2019 will undoubtedly bring much to be discussed in (social) media, and there is still plenty being carried over from previous years. Keeping track of everything, let alone formulating thoughts and responses can sometimes be a challenge, but it’s probably a good idea to remember that not finding words or timely responses does not mean one does not care. There are many opinions, and many eloquent ones at that, to be found everywhere. And, perhaps more importantly, there are also answers to be found in the past. After all, what was true and good in the past remains true and good now. That is something to remember when we are confronted with questions and developments which seem to challenge our beliefs, understanding and even faith. We have a deposit of faith and exegesis to fall back on, and many of today’s questions and challenges are not new ones.

Photo credit: [1] Jarosław Roland Kruk / Wikipedia, licence: CC-BY-SA-3.0, [2] kerknet.be

Succession assured – Haarlem-Amsterdam gets a coadjutor

20181222_coadjutor-xl
Bishops Jan Hendriks and Jos Punt

The announcement had been long expected, but it was a surprise nonetheless, coming as it did just before year’s end, and only weeks after another new bishop’s installation (in a country as small as the Netherlands, a fairly rare event) in Roermond.

Last Monday morning, the pope’s birthday,, Bishop Jan Hendriks, auxiliary bishop and vicar general of the Diocese of Haarlem-Amsterdam, received a phone call from the nunciature in The Hague, informing him that he was appointed as bishop coadjutor of Haarlem-Amsterdam. With the nuncio, Archbishop Cavalli, being in Rome, a Wednesday meeting with the secretary, Msgr. Mendez, resulted in yesterday’s announcement. Bishop Hendriks suggests in his blog that the timing is due to other appointments – ‘s-Hertogenbosch in March of 2016, Groningen-Leeuwarden in April of 2017 and Roermond in October of this year. “It is clear that Rome – since everything is connected in a small country like the Netherlands – has wanted to wait for these appointments,” the bishop writes.

As coadjutor bishop, Msgr. Hendriks remains an auxiliary bishop, but is assured of becoming the new bishop of Haarlem-Amsterdam upon the retirement of Bishop Jos Punt, the current ordinary. His name had been whispered for other positions over the past years, but Haarlem-Amsterdam is the perfect fit for Bishop Hendriks, familiar as he is with the diocese. His appointment can be seen as a natural culmination of his previous ‘career’: from parish priest to seminary rector to auxiliary bishop and vicar general.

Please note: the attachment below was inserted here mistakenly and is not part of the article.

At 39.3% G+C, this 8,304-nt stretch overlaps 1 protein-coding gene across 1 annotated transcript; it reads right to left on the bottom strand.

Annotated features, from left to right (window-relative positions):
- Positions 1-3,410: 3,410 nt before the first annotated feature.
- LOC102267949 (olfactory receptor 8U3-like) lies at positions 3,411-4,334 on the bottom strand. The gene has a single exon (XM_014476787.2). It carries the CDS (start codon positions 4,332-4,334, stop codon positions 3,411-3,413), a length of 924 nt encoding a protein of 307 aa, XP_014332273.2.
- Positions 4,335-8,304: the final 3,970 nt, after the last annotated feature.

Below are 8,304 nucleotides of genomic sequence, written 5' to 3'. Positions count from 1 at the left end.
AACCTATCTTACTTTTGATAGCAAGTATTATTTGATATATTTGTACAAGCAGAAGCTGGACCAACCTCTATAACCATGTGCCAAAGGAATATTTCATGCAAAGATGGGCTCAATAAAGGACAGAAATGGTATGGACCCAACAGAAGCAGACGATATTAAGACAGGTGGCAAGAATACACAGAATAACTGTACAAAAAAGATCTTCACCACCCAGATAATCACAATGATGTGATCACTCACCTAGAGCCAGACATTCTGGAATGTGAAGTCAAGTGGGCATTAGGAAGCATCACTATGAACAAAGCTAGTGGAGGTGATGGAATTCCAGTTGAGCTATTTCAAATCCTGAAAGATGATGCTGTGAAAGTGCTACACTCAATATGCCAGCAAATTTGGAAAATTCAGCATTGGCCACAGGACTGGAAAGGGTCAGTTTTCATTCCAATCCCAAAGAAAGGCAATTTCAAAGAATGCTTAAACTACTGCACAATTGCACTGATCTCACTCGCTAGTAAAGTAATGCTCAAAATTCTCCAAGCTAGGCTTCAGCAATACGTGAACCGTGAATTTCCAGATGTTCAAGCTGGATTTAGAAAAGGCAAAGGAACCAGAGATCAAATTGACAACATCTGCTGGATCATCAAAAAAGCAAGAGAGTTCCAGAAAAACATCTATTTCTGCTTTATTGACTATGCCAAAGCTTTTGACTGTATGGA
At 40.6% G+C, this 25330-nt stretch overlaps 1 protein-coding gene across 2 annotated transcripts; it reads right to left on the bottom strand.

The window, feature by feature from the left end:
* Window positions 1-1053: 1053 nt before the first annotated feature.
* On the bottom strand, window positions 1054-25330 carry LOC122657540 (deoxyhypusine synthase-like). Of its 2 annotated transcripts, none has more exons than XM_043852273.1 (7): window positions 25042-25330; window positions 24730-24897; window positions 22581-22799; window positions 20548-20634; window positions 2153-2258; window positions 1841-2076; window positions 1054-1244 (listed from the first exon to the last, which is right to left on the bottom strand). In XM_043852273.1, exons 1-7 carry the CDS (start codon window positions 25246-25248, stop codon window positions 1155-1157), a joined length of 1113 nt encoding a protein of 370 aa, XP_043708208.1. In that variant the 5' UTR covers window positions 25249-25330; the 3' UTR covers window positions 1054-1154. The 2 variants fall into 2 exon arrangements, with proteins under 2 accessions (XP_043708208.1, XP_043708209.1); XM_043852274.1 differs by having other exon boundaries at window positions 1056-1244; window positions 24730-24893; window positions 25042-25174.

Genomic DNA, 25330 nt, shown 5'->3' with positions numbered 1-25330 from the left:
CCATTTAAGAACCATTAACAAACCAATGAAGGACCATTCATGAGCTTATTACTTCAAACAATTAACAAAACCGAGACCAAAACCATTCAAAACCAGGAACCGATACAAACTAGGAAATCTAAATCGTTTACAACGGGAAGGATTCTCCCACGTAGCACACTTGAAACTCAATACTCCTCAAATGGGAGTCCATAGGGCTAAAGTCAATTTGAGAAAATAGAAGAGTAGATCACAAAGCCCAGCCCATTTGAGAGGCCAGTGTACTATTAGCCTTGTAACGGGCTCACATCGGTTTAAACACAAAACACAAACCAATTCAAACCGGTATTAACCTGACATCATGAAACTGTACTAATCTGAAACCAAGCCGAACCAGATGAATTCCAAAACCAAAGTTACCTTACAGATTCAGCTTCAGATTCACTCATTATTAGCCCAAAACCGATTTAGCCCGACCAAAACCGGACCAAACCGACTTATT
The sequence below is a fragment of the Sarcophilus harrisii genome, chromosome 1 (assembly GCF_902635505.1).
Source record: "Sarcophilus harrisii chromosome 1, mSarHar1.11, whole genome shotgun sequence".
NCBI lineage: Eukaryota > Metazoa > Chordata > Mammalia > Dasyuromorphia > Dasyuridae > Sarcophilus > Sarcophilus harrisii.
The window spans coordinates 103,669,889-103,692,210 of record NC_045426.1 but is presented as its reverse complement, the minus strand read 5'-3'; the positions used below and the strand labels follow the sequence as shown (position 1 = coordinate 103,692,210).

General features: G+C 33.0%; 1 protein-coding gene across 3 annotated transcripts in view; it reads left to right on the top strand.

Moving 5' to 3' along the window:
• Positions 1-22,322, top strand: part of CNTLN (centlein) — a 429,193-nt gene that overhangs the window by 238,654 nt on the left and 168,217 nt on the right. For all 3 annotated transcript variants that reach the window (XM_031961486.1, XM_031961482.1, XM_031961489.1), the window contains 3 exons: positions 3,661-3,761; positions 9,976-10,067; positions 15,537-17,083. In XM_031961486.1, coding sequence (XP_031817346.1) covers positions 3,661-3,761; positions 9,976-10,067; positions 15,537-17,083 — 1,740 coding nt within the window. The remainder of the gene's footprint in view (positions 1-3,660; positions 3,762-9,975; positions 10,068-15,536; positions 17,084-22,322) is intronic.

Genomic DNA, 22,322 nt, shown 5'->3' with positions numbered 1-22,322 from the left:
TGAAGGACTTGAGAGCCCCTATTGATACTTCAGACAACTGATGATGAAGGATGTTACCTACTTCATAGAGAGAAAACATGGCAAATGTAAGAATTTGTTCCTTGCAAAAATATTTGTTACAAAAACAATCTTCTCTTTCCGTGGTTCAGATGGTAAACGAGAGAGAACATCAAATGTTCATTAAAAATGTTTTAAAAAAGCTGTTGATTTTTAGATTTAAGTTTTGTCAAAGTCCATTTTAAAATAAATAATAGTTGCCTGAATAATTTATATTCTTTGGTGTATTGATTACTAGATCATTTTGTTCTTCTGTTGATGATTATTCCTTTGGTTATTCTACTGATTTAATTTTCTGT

In a letter to the parishes Bishop Jos Punt explains that his request for a  coadjutor was made same time ago.

“I presented this request to the pope some time ago, after my second stroke. I have been carrying the final responsibility for our beautiful diocese for more than 20 years now. Much has happened in that time and I do my work with love, but I have been struggling with my health for several years. The appointment of Msgr. Hendriks as coadjutor gives me the opportunity to gradually transfer more managerial tasks to him, and also assures the continuity of management and policy. With his experience as rector, and the last few years as auxiliary bishop and vicar general, he knows the diocese like not other, and is widely respected.”

While no one can be sure when exactly Bishop Hendriks will succeed Bishop Punt, the latter suggests a tie frame in the aforementioned letter, saying “when my time comes, at most in two years time when I reach the age of 75, he will be the new bishop of our beloved Diocese of Haarlem-Amsterdam.” Given Bishop Punt’s health issues, an early retirement seems a distinct possibility, but it will likely take place no later than 10 January 2021, when Bishop Punt will turn 75, and it will probably be a quick succession at that. There is no need for the new bishop to be chosen after a retirement letter has been received in Rome, nor does he have to be consecrated, as he is already a bishop. And his installation can be planned ahead of time.

Coadjutor bishops are fairly rare in the Netherlands. There have been 11 in the past century, with the most recent being Bishop Hans van den Hende, who was coadjutor of Breda in 2006 and 2007. Haarlem-Amsterdam had one in 1983 (Bishop Hendrik Bomers, who succeeded Bishop Zwartkruis after a mere two days as coadjutor bishop) and from 1958 to 1960 (Bishop van Dodewaard).

Bishop Hendriks continues his duties as auxiliary bishop and vicar general in the diocese, and also serves as consultor to the Congregation for the Clergy and as a judge in the Supreme Tribunal of the Apostolic Signatura, both in Rome.